Chronic pain patients can sometimes think they must be going crazy because they know intellectually that touch or simple bumps shouldn’t be as uncomfortable or painful as they experience them. Other times, it’s not the patients themselves who think they are crazy, but their friends and loved ones. Friends and loved ones can witness the chronic pain patient grimacing at the slightest touch or crying out at the simplest bump and they think that the chronic pain patient must really be a hypochondriac or something. After all, the contrast between them and the chronic pain patient is stark: the friends and loved ones can be touched or get a bump and it doesn’t send them through the roof. The difference, though, is that the friends and loved ones don’t have a nervous system that is stuck in a persistent state of heightened reactivity, called central sensitization.
In addition to allodynia and hyperalgesia, central sensitization has some other characteristics, though they may occur less commonly. Central sensitization can lead to heightened sensitivities across all senses, not just the sense of touch. Chronic pain patients can sometimes report sensitivities to light, sounds and odors. 1 As such, normal levels of light can seem too bright or the perfume aisle in the department store can produce a headache. Central sensitization is also associated with cognitive deficits, such as poor concentration and poor short-term memory. 2 Central sensitization also corresponds with increased levels of emotional distress, particularly anxiety. 3 After all, the nervous system is responsible for not only sensations, like pain, but also emotions. When the nervous system is stuck in a persistent state of reactivity, patients are going to be literally nervous – in other words, anxious. Lastly, central sensitization is also associated with sick role behaviors, such as resting and malaise, 4 and pain behavior. 5, 6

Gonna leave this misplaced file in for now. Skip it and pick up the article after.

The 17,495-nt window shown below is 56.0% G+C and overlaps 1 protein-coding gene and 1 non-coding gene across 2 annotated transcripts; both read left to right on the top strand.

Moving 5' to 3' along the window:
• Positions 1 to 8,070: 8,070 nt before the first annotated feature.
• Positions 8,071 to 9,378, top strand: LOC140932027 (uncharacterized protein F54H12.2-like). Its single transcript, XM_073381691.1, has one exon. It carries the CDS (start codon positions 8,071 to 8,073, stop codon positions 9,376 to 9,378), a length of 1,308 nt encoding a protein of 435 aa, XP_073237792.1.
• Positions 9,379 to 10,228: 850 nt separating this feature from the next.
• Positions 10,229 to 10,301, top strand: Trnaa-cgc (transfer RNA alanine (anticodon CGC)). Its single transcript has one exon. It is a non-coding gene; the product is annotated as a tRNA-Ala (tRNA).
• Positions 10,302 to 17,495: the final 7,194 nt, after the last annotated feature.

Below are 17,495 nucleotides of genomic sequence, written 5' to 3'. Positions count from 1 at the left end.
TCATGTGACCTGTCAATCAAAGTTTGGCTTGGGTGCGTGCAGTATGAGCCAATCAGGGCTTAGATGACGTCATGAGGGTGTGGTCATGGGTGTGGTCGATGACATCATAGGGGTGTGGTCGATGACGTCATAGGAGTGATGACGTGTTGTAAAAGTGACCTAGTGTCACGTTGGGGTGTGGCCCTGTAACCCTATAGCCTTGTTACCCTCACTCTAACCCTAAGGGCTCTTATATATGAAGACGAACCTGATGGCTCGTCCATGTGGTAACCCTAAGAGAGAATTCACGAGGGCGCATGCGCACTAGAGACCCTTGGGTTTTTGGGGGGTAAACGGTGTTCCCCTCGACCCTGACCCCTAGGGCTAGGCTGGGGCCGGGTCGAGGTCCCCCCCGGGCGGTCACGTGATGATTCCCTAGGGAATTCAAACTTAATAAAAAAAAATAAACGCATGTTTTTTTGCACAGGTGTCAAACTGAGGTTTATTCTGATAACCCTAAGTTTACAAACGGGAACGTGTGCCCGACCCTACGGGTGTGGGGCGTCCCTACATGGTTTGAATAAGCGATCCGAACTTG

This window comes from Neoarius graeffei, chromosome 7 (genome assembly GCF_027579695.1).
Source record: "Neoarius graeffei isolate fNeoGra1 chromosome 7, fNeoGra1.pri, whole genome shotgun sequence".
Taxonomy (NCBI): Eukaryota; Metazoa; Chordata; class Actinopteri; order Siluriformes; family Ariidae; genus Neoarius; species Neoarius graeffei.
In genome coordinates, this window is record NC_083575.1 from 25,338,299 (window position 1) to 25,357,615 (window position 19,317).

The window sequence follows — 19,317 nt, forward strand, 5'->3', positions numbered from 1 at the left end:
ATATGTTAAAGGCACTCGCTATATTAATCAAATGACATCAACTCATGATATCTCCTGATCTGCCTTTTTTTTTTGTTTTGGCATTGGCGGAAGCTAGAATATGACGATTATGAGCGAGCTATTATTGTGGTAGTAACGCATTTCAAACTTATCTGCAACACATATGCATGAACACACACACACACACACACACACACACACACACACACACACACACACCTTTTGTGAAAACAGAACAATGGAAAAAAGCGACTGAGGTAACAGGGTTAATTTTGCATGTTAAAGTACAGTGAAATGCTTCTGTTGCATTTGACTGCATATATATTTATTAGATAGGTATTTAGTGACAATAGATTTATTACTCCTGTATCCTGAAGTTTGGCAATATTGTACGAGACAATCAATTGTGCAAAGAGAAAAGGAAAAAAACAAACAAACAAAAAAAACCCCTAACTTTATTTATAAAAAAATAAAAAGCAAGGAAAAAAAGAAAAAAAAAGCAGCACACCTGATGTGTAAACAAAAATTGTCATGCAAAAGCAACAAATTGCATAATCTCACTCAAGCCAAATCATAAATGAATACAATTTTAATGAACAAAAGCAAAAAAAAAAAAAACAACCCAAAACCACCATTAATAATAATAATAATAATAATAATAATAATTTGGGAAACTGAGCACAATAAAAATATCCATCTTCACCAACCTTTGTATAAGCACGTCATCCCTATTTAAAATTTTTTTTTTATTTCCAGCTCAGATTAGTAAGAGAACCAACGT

Central sensitization has long been recognized as a possible consequence of stroke and spinal cord injury. However, it has become increasingly clear that it plays a role in many different chronic pain disorders. It can occur with chronic low back pain, 7, 8 chronic neck pain, 9 whiplash injuries, 10 chronic tension headaches, 11, 12 migraine headaches, 13 rheumatoid arthritis, 14 osteoarthritis of the knee, 15 endometriosis, 16 injuries sustained in a motor vehicle accident, 17 and after surgeries. 18 Fibromyalgia, 19 irritable bowel syndrome, 20 and chronic fatigue syndrome, 21 all seem to have the common denominator of central sensitization as well.
What causes central sensitization?